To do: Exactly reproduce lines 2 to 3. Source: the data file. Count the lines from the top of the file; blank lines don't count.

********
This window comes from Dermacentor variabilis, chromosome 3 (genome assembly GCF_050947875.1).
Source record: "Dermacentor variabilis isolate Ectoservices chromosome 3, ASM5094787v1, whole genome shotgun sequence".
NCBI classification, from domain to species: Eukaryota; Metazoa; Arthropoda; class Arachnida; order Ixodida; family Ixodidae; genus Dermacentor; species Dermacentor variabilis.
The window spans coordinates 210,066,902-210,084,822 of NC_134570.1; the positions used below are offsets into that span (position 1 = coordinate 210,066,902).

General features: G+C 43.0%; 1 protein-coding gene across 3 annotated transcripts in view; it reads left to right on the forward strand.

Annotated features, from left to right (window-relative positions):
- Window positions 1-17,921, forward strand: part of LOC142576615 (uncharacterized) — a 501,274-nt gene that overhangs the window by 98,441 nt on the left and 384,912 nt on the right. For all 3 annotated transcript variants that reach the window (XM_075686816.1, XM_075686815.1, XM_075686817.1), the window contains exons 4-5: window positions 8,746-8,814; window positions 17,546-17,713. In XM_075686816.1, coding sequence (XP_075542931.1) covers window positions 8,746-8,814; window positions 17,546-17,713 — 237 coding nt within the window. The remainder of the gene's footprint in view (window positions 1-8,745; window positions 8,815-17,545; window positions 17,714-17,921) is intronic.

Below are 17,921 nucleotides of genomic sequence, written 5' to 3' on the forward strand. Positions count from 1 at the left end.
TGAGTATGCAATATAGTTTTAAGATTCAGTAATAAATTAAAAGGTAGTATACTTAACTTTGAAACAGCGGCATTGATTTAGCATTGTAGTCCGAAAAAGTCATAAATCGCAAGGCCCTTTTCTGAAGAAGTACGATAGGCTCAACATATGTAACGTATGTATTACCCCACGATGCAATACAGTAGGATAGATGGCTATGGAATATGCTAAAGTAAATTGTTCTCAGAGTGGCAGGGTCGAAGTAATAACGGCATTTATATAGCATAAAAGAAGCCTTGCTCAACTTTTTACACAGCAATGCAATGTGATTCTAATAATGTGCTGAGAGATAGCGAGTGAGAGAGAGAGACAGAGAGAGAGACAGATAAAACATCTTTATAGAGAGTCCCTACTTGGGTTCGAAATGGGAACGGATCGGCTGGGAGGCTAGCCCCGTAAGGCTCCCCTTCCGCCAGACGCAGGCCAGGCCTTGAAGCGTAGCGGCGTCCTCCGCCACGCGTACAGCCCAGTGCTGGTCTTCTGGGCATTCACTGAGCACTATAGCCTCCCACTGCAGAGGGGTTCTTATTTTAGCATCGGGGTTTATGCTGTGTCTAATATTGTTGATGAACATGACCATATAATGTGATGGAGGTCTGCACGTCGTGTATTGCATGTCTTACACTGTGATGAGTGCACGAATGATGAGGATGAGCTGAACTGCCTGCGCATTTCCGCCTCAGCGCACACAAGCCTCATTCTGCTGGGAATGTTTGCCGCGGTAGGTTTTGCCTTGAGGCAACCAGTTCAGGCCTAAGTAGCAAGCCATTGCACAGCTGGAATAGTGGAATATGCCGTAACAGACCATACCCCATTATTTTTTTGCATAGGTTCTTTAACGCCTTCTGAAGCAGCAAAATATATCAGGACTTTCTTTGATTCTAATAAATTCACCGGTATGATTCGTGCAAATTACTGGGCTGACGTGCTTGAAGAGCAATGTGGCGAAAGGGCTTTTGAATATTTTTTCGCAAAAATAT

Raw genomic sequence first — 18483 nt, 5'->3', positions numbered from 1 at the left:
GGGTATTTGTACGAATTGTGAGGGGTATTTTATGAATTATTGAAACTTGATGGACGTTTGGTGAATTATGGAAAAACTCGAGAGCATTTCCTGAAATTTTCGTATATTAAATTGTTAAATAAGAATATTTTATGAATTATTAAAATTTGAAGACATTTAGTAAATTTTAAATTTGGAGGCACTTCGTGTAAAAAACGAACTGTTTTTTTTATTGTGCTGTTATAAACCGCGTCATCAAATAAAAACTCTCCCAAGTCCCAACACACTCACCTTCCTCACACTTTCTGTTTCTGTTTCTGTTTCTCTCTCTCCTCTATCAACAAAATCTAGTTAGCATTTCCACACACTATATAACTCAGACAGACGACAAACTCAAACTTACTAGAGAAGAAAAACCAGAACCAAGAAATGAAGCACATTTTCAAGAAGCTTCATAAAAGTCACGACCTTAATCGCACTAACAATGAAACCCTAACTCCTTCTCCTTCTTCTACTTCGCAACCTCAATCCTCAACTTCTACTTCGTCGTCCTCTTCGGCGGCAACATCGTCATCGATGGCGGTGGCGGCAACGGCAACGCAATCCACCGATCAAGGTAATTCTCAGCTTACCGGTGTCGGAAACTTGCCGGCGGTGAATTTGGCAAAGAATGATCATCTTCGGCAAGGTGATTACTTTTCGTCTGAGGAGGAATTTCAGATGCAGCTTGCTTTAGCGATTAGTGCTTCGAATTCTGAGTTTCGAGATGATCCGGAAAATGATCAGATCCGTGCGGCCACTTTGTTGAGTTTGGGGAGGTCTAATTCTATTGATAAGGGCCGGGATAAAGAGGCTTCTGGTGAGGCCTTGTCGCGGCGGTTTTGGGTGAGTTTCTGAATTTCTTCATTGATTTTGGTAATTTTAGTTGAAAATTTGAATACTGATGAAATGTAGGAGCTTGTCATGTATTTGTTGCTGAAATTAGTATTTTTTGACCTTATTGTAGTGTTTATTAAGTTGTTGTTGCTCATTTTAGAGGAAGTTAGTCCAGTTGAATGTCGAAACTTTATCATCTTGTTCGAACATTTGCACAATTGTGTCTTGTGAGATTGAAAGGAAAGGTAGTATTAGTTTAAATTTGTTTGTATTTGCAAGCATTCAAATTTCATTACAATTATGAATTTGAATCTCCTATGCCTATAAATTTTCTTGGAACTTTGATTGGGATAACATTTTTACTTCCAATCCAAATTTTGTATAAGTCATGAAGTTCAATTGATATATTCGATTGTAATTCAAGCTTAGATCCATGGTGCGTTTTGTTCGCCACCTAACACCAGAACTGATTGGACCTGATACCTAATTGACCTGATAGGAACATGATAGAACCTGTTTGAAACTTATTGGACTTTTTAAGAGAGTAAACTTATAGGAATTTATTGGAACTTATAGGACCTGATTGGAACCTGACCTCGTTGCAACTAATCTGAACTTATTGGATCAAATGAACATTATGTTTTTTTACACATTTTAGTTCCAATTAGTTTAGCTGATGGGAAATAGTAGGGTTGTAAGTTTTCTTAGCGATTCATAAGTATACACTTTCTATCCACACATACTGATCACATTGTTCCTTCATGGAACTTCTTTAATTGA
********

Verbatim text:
Source record: "Dermacentor variabilis isolate Ectoservices chromosome 3, ASM5094787v1, whole genome shotgun sequence".
NCBI classification, from domain to species: Eukaryota; Metazoa; Arthropoda; class Arachnida; order Ixodida; family Ixodidae; genus Dermacentor; species Dermacentor variabilis.